causation, correlation & the federal government

I believe there's one thing all sides of the political aisle can agree on: our current system ain't working so good.  Allow me to elaborate.

Recently I had a little snafu that required me to work closely with the folks over at the U.S. Department of Education. During the course of ironing out the snafu I had to fax some documents over. In the course of a phone call this conversation ensued:

DoE employee: "They probably did the search wrong. When someone faxes something over to us it goes to our Red Rock office. Then someone in that office receives the fax, scans it in and sends it over here. Someone in our office then receives the emailed document and sends it to the correct representative."

Me: "Wait. So someone's job is to just receive faxes & scan them in?"

DoE employee: "Actually there are several people that do that."

I kid you not. This conversation actually happened. How is it acceptable that we have a system in which people are hired full time to receive and scan faxes to send to other people who work full time sorting through the scanned faxes and sending them off? There are a few too many middle men in that picture. Now before you accuse me of wailing on the government and not offering a better solution allow me to actually offer a better solution: set up e-fax numbers for the representatives. The faxes can then be sent from a normal fax machine and the system will automatically scan them in and deposit them in the rep's inbox. I know this means a few people will lose their jobs but don't we have some sort of huge deficit or something? (I know there's a deficit, I'm just making a point).

Thankfully the people who answer phones at the DoE are significantly nicer than the people working at the DMV. In fact it was hard to get mad at the DoE employee explaining the system to me because he was just so darn nice about it. And it wasn't just that employee that was kind. After all I called the DoE 14 out of the 15 business days that this whole ordeal was going on for. Oddly, the only day I didn't call was the only day nothing happened on my case.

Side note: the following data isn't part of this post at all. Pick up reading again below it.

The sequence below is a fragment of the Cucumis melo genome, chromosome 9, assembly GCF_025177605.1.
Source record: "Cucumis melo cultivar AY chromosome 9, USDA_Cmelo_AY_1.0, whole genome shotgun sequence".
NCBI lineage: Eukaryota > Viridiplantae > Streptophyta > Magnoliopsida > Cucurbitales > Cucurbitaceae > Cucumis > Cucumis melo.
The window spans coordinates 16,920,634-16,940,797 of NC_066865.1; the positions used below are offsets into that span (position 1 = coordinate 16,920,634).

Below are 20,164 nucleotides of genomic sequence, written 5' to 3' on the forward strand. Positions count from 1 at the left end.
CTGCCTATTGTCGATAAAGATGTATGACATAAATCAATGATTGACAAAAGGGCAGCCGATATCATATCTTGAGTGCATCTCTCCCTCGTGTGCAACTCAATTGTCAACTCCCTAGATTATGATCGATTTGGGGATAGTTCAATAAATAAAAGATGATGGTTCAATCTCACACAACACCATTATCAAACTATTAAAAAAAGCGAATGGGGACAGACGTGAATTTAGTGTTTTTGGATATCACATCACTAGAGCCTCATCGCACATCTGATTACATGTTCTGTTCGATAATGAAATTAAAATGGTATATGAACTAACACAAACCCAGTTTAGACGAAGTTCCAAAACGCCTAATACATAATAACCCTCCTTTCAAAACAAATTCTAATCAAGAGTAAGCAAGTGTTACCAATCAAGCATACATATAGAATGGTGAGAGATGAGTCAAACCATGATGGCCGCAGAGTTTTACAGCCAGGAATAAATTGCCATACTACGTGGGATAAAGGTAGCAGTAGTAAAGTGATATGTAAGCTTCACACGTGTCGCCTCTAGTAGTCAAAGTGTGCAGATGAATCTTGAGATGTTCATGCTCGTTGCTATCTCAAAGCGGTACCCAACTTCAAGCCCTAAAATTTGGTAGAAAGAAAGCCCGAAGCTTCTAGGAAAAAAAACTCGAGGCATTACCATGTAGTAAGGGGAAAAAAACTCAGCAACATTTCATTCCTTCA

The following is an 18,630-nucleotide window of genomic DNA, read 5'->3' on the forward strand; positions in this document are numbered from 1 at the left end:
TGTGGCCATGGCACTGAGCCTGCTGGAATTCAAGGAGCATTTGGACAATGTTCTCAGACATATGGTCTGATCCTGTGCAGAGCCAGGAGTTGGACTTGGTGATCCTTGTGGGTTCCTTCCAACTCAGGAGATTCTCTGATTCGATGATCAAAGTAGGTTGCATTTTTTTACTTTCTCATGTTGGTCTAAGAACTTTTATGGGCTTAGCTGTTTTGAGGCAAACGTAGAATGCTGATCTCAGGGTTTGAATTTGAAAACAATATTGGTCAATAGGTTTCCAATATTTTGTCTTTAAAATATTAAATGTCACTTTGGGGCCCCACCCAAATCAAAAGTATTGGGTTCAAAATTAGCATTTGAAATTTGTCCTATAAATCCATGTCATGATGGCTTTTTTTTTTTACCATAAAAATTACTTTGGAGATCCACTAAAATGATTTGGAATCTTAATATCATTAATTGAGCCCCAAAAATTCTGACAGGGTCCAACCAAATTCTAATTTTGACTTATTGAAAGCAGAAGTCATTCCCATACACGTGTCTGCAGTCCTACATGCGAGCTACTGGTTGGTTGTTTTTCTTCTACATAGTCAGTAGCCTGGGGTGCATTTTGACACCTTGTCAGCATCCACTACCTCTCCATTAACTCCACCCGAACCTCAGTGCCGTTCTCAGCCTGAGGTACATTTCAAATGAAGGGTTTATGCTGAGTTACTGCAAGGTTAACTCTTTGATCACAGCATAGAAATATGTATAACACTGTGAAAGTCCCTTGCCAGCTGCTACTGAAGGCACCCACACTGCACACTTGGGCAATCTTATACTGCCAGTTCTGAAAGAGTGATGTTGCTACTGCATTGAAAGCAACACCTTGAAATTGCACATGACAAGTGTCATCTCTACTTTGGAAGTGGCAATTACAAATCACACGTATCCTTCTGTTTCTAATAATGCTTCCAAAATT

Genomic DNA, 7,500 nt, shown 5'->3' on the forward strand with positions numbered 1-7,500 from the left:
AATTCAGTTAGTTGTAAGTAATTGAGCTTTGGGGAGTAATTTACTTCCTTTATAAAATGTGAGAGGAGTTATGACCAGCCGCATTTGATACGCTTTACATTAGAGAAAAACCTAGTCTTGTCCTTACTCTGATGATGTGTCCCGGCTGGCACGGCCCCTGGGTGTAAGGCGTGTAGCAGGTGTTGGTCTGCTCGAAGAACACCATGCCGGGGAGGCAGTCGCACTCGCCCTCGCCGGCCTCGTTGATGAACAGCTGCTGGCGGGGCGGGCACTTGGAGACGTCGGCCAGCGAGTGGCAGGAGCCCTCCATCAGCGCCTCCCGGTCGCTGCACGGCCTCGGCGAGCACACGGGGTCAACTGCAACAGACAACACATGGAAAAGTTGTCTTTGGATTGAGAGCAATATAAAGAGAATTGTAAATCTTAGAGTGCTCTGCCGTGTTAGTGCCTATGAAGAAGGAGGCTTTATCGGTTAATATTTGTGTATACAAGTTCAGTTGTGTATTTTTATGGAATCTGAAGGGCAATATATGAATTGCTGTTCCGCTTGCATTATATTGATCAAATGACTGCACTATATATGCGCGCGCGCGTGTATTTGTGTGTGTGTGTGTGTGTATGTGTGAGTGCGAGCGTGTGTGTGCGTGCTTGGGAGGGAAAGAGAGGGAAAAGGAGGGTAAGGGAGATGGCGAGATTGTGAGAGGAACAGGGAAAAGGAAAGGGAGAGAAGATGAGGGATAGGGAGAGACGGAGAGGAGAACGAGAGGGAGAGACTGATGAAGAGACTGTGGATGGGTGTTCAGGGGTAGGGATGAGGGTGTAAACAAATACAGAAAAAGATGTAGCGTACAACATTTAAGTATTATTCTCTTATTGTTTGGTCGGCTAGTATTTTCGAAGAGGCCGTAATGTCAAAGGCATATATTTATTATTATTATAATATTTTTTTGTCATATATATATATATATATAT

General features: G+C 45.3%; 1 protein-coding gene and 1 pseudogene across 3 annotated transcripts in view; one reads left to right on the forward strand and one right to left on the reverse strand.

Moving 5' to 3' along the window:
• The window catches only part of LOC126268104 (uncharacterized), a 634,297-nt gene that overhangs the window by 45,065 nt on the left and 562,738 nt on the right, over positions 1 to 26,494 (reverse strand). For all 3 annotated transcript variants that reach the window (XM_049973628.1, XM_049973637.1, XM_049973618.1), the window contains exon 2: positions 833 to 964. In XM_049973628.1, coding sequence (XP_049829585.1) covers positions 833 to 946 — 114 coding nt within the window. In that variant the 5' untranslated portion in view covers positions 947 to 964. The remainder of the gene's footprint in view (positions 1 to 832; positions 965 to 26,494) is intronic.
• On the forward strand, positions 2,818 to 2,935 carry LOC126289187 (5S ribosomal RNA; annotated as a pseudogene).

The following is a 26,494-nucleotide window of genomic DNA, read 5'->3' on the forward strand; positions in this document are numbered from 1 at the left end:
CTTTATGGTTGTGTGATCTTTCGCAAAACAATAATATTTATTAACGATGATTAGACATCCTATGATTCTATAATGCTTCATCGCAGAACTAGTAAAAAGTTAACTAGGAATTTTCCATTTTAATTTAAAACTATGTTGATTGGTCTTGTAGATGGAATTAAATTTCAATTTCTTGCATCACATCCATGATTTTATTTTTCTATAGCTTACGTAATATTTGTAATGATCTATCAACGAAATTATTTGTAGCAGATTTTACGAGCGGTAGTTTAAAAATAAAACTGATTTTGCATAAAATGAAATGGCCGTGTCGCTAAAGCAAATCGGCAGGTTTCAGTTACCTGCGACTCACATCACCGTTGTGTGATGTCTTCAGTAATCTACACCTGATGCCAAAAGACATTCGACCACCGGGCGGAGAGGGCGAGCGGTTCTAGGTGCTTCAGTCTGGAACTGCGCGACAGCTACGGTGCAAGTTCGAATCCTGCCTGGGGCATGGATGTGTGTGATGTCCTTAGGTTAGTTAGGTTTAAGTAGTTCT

Now if there's one thing I remember from my time as a sociology major it's that correlation and causation are not the same thing. Take this example: more people drown on days when there's a higher volume of ice cream sales. The drowning and the ice cream purchasing are correlated: two independent events that happen to coincide but do not in fact cause each other in any way. We all know that buying ice cream does not increase one's likelihood of drowning. So what causes these two things? Heat. Heat is the causation of both the drownings and the ice cream sales. When it's hot outside, people buy ice cream. People also go swimming when it's hot outside. And when there are more people swimming there are more people drowning as well.

Let's examine a more complicated example, namely my experience with the government. It could well be that my non-calling and the non-action on my case are simply correlated. Or there could be an element of causation there. It's difficult to determine whether there's correlation or causation between two events without the full story. Maybe my representative wasn't at work on the day I failed to called in. Maybe she was there but was unable to work on my case for some reason. There are some surrounding circumstances that make me more inclined to argue for causation over correlation. Even though I never spoke to her in person, within 15 minutes of every delightfully saccharine phone message I left I received an email explaining that exactly what I wanted to be done had been done. No joke, no hyperbole. I could almost time it to the minute. This leads me to believe that in fact, the phone calls did have an impact on my case.

Causation/correlation aside, the bottom line is this: isn't there a better way? I refuse to believe that this is the best our government can do.

I will also return to abstaining from political commentary on this here blog.

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